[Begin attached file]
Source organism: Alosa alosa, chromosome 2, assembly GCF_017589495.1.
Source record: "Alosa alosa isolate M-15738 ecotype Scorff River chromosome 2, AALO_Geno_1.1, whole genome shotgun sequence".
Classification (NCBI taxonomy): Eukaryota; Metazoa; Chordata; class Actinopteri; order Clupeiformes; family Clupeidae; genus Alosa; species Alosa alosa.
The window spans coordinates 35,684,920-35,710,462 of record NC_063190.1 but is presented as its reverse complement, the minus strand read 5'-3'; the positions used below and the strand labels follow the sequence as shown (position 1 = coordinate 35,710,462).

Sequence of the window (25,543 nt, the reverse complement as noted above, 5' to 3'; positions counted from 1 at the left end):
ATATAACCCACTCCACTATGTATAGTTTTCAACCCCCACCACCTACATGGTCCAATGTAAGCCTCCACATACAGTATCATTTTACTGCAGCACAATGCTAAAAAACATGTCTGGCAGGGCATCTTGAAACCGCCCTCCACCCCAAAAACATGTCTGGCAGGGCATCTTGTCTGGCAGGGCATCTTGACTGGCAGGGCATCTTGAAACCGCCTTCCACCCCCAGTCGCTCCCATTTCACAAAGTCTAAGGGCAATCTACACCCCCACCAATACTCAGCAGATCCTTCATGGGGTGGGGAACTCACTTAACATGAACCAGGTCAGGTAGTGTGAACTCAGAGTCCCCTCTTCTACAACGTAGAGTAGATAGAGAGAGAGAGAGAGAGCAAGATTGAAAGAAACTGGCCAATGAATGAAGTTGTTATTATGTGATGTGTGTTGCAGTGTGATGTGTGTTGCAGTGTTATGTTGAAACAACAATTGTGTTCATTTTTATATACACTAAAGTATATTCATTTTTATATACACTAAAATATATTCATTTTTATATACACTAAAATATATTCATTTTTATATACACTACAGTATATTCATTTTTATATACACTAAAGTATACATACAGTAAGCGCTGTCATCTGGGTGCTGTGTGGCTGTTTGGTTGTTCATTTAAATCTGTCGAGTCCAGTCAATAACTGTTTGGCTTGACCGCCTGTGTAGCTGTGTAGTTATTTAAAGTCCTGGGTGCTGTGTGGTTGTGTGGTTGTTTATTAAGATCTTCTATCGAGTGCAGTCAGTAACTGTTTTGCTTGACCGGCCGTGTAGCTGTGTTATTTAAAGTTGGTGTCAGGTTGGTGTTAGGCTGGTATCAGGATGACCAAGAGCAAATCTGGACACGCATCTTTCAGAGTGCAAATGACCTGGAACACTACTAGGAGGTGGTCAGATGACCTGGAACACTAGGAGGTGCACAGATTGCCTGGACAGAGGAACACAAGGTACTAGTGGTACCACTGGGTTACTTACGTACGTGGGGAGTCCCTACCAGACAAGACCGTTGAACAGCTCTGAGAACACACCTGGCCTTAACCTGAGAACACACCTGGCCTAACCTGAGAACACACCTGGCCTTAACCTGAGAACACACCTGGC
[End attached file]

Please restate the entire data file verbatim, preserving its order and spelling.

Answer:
Source organism: Alosa alosa, chromosome 2, assembly GCF_017589495.1.
Source record: "Alosa alosa isolate M-15738 ecotype Scorff River chromosome 2, AALO_Geno_1.1, whole genome shotgun sequence".
Classification (NCBI taxonomy): Eukaryota; Metazoa; Chordata; class Actinopteri; order Clupeiformes; family Clupeidae; genus Alosa; species Alosa alosa.
The window spans coordinates 35,684,920-35,710,462 of record NC_063190.1 but is presented as its reverse complement, the minus strand read 5'-3'; the positions used below and the strand labels follow the sequence as shown (position 1 = coordinate 35,710,462).

Sequence of the window (25,543 nt, the reverse complement as noted above, 5' to 3'; positions counted from 1 at the left end):
ATATAACCCACTCCACTATGTATAGTTTTCAACCCCCACCACCTACATGGTCCAATGTAAGCCTCCACATACAGTATCATTTTACTGCAGCACAATGCTAAAAAACATGTCTGGCAGGGCATCTTGAAACCGCCCTCCACCCCAAAAACATGTCTGGCAGGGCATCTTGTCTGGCAGGGCATCTTGACTGGCAGGGCATCTTGAAACCGCCTTCCACCCCCAGTCGCTCCCATTTCACAAAGTCTAAGGGCAATCTACACCCCCACCAATACTCAGCAGATCCTTCATGGGGTGGGGAACTCACTTAACATGAACCAGGTCAGGTAGTGTGAACTCAGAGTCCCCTCTTCTACAACGTAGAGTAGATAGAGAGAGAGAGAGAGAGCAAGATTGAAAGAAACTGGCCAATGAATGAAGTTGTTATTATGTGATGTGTGTTGCAGTGTGATGTGTGTTGCAGTGTTATGTTGAAACAACAATTGTGTTCATTTTTATATACACTAAAGTATATTCATTTTTATATACACTAAAATATATTCATTTTTATATACACTAAAATATATTCATTTTTATATACACTACAGTATATTCATTTTTATATACACTAAAGTATACATACAGTAAGCGCTGTCATCTGGGTGCTGTGTGGCTGTTTGGTTGTTCATTTAAATCTGTCGAGTCCAGTCAATAACTGTTTGGCTTGACCGCCTGTGTAGCTGTGTAGTTATTTAAAGTCCTGGGTGCTGTGTGGTTGTGTGGTTGTTTATTAAGATCTTCTATCGAGTGCAGTCAGTAACTGTTTTGCTTGACCGGCCGTGTAGCTGTGTTATTTAAAGTTGGTGTCAGGTTGGTGTTAGGCTGGTATCAGGATGACCAAGAGCAAATCTGGACACGCATCTTTCAGAGTGCAAATGACCTGGAACACTACTAGGAGGTGGTCAGATGACCTGGAACACTAGGAGGTGCACAGATTGCCTGGACAGAGGAACACAAGGTACTAGTGGTACCACTGGGTTACTTACGTACGTGGGGAGTCCCTACCAGACAAGACCGTTGAACAGCTCTGAGAACACACCTGGCCTTAACCTGAGAACACACCTGGCCTAACCTGAGAACACACCTGGCCTTAACCTGAGAACACACCTGGC